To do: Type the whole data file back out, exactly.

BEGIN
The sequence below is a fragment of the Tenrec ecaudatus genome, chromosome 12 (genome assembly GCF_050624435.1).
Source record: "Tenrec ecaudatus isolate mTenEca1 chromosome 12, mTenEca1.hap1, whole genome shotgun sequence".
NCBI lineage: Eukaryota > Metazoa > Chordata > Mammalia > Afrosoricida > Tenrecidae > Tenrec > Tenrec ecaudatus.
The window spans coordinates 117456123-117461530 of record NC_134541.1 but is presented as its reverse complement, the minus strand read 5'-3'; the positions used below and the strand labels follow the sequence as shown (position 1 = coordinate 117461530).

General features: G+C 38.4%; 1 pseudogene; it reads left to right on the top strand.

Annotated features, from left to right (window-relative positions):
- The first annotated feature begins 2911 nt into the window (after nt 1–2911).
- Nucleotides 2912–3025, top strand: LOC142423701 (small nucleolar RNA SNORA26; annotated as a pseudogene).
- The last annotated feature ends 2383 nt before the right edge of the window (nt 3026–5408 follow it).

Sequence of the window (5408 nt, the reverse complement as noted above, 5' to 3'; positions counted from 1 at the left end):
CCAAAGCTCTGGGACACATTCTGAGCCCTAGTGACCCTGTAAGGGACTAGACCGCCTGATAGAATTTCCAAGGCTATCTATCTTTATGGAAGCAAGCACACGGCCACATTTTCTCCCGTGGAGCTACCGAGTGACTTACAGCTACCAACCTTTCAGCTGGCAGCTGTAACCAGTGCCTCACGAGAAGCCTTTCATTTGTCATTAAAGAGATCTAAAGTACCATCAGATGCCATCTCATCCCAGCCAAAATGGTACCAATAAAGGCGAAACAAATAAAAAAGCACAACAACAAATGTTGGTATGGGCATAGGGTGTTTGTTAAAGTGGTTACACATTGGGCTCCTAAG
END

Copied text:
The sequence below is a fragment of the Tenrec ecaudatus genome, chromosome 12 (genome assembly GCF_050624435.1).
Source record: "Tenrec ecaudatus isolate mTenEca1 chromosome 12, mTenEca1.hap1, whole genome shotgun sequence".
NCBI lineage: Eukaryota > Metazoa > Chordata > Mammalia > Afrosoricida > Tenrecidae > Tenrec > Tenrec ecaudatus.
The window spans coordinates 117456123-117461530 of record NC_134541.1 but is presented as its reverse complement, the minus strand read 5'-3'; the positions used below and the strand labels follow the sequence as shown (position 1 = coordinate 117461530).

General features: G+C 38.4%; 1 pseudogene; it reads left to right on the top strand.

Annotated features, from left to right (window-relative positions):
- The first annotated feature begins 2911 nt into the window (after nt 1–2911).
- Nucleotides 2912–3025, top strand: LOC142423701 (small nucleolar RNA SNORA26; annotated as a pseudogene).
- The last annotated feature ends 2383 nt before the right edge of the window (nt 3026–5408 follow it).

Sequence of the window (5408 nt, the reverse complement as noted above, 5' to 3'; positions counted from 1 at the left end):
CCAAAGCTCTGGGACACATTCTGAGCCCTAGTGACCCTGTAAGGGACTAGACCGCCTGATAGAATTTCCAAGGCTATCTATCTTTATGGAAGCAAGCACACGGCCACATTTTCTCCCGTGGAGCTACCGAGTGACTTACAGCTACCAACCTTTCAGCTGGCAGCTGTAACCAGTGCCTCACGAGAAGCCTTTCATTTGTCATTAAAGAGATCTAAAGTACCATCAGATGCCATCTCATCCCAGCCAAAATGGTACCAATAAAGGCGAAACAAATAAAAAAGCACAACAACAAATGTTGGTATGGGCATAGGGTGTTTGTTAAAGTGGTTACACATTGGGCTCCTAAG